1. Storm says:

        It’s true. If we lived exactly like the bible says we should…well…we’d be living in biblical times…and that’s no good, right? No one wants to go back to that. If you say you do, you are a liar.

      2. Abigail says:

        IF you actually looked at the reference, it is sleep with as one sleeps with a woman. That is sex. And it was meant as literal, since it says later on that it is to cut off the evil from the land. The whole concept is that the land needs to be kept pure and this, along with adultery, murder, insolent children, among other things. No, I don’t think I will convince you, but I do think that something should be mentioned that what the Orthodox rabbis would follow and use as life’s guidelines is blatantly against it .

    2. You clearly don’t get it.

    3. leesis says:

      I’m sorry but so far I have never met a single being who lives there lives according to the rules of Leviticus. Indeed the only time Leviticus is mentioned is by folk needing to justify their homophobia.

      1. Abigail says:

        I wish I could say that I lived by the laws of Leviticus, as best as I can in this society. However, as I mentioned to Christian, my point is that so far as I understand it, Orthodox Jews try to live by the rules of Leviticus, and indeed, all of Torah. Based on that, they shouldn’t accept gays, just like if your religion said that those who dye their hair are morally corrupt, you would not accept anyone who does nor accept hair dye advertisements in your religious paper. (Yes, I know, saying hair dye is immoral is extreme, but it’s to give an illustration.)

        This is all I have to say on the subject.

  11. gmomj says:

    Gay Sabbath guest brought up similar topic at our table recently and asked my husband what his “Rabbinic” thoughts were on the subject. He responded,”Don’t judge Judaism by the Jews.” and that was all. The guest persisted but my husband is a private man and we don’t talk sexuality at the table (anyone’s) so he just smiled at me as I passed him my magic 8 ball.

  12. Anna Stusser says:

    As a nice Jewish Girl put it:

  13. No apologies for the pain and consternation they’ll be causing gay readers by refusing to print their engagement announcements, I notice.

  14. Gereiam says:

    Tis a sad time for our generation, when such issues are merely swept under the rug of “things not to do”, I am in no way or form siding with the right to a homosexual union in a religion that specifically, repeatedly and passionatley denounces its practice, but what is sad is that such issues whether good ro bad are bound to occur in us given the fallen nature of our bodies minds and spirits just as hetrosexual love in its ill form rather than in sacred matrimony. What is sad is the lack of help, counselling and proper options for those suffering with sexual choices. Anyone agree with me?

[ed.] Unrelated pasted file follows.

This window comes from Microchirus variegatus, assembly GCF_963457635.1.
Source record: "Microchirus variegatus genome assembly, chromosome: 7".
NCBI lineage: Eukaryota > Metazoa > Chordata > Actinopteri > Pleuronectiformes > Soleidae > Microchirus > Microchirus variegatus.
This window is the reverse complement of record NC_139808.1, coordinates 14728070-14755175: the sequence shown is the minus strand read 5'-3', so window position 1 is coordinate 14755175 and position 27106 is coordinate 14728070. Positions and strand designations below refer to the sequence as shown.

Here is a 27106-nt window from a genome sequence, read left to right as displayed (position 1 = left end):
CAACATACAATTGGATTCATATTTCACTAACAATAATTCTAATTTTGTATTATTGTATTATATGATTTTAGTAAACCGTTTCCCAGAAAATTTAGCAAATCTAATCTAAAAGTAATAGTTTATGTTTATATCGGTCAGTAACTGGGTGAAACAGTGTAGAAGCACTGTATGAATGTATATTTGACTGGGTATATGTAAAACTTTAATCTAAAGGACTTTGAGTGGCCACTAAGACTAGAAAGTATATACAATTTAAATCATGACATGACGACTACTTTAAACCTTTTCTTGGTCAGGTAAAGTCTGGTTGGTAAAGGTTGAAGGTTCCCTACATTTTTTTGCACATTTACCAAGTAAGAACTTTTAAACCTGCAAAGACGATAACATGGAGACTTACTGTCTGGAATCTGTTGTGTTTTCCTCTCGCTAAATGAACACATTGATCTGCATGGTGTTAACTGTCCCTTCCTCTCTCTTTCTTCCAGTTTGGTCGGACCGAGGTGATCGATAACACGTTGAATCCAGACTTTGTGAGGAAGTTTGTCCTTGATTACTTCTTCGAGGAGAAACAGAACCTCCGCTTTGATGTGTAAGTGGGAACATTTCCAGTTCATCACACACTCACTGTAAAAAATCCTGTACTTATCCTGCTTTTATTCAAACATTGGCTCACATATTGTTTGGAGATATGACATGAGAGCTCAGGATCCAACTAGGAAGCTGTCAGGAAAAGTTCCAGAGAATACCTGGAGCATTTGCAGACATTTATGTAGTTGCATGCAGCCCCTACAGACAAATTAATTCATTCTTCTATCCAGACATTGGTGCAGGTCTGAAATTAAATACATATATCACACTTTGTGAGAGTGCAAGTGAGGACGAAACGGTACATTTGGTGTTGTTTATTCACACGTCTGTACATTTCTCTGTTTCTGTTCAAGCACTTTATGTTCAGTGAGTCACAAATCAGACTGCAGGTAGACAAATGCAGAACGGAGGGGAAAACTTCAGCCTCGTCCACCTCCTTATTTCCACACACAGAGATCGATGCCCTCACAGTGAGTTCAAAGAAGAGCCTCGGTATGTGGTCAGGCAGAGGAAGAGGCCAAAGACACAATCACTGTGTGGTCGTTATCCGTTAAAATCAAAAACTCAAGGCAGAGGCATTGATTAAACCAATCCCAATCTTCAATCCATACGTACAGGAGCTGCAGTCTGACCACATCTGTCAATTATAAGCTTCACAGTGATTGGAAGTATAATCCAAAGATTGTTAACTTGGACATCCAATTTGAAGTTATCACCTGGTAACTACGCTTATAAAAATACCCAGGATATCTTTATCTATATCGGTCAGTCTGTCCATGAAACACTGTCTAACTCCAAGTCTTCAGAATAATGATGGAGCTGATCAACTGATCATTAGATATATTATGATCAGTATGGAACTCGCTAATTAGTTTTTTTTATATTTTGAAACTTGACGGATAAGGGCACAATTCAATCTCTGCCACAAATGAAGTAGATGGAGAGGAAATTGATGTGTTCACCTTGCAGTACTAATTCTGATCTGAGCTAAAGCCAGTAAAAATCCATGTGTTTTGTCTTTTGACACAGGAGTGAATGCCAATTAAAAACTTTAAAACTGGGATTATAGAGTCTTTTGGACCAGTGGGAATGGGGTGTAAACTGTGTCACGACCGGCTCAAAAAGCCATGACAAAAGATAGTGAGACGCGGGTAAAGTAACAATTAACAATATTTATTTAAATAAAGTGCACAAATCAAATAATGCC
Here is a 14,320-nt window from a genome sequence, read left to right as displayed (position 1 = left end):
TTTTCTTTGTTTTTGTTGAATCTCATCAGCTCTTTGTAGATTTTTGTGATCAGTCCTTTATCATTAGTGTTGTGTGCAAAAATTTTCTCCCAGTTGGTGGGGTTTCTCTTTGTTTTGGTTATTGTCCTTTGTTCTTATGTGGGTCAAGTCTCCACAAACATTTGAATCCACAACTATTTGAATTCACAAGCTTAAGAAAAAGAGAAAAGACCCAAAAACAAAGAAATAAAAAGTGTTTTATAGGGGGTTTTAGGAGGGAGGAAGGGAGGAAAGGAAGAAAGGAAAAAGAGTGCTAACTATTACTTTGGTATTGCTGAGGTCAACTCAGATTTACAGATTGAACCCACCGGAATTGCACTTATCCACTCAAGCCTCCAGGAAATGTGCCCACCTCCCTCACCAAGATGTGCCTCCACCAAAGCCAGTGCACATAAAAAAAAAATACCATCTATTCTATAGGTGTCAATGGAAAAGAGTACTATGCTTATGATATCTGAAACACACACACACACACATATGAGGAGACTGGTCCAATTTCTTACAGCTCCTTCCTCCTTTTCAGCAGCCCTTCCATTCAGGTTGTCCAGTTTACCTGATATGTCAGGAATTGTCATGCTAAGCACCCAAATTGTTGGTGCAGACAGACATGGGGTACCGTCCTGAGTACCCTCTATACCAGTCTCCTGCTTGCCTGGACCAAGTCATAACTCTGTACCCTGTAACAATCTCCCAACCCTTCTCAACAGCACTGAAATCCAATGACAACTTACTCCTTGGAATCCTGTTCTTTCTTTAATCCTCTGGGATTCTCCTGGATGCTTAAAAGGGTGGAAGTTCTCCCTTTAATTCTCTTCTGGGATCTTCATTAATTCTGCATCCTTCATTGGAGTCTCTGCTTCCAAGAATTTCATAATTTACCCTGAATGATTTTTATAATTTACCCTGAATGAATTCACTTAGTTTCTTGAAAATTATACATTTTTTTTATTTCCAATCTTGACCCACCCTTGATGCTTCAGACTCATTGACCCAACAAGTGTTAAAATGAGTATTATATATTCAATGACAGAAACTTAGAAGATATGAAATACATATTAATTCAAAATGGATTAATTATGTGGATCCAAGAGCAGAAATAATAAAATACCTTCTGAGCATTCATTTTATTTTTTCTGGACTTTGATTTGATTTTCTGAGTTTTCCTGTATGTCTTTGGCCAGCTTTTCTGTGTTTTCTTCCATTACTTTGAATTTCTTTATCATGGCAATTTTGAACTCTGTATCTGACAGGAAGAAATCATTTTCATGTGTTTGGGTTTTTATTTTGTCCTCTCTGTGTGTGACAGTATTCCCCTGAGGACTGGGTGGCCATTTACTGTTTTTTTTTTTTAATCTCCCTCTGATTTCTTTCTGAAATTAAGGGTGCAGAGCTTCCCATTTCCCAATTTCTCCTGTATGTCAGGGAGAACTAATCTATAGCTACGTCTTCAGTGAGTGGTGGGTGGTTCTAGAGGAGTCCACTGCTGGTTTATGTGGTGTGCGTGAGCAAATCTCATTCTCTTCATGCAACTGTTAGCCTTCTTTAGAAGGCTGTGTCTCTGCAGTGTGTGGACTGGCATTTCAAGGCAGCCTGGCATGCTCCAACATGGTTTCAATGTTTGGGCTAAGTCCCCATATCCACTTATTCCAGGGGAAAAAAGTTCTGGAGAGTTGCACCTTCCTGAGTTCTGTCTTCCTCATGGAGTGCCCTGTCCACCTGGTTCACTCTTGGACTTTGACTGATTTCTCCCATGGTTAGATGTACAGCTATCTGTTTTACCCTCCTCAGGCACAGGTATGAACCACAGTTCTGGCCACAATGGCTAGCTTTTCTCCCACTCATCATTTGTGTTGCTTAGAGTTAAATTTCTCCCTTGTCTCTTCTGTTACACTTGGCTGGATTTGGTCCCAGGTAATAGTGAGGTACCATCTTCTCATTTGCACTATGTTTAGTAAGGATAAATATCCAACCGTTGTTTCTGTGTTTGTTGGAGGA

1. christian says:

      Please see my comments above, and perhaps this post: Fun and Gaymes @ ovenkitty. You might also like to consider the history of the institute of marriage itself. It is hardly founded in a sacred bond somehow endorsed by God, rather similar ceremonies were practiced in myriad societies long before Christianity or Judaism, and even throughout the middle ages difference forms of marriage existed, even for priests who were supposedly chaste.

    2. leesis says:

      people dont suffer from sexual choices they suffer from HUMAN CRUELTY

  15. Reb Yudel says:

    I think that if the Jewish Standard respects the liberal Jewish community, it must stop printing wedding announcements that give non-Orthodox Jews pain and consternation.

    In particular:

    * Weddings where women are acquired like chattel
    * Weddings where women are not allowed to speak
    * Weddings where husbands and wives are separated
    * Weddings that create marriages that can only be ended by the husband
    * Weddings where the woman will end up a unmarriagable because she doesn’t want to live with her abusive husband and the abusive husband doesn’t want to give her a divorce
    * Weddings where divorce matters will be decided by corrupt, misogynist rabbinic courts
    * Weddings where the marriages will end because one of the partners belatedly discovers their gay identity that had been buried under years of yeshiva repression.

    Certainly, not all Orthodox Jewish weddings fall into these categories. But far too many do.

    I understand that some non-Orthodox practices may be deeply offensive to Orthodox Jews. But let’s be clear: The reverse is true too. These aspects of many Orthodox weddings offend us, and we hope we won’t have to read about them in the Jewish Standard any more.

  16. terry says: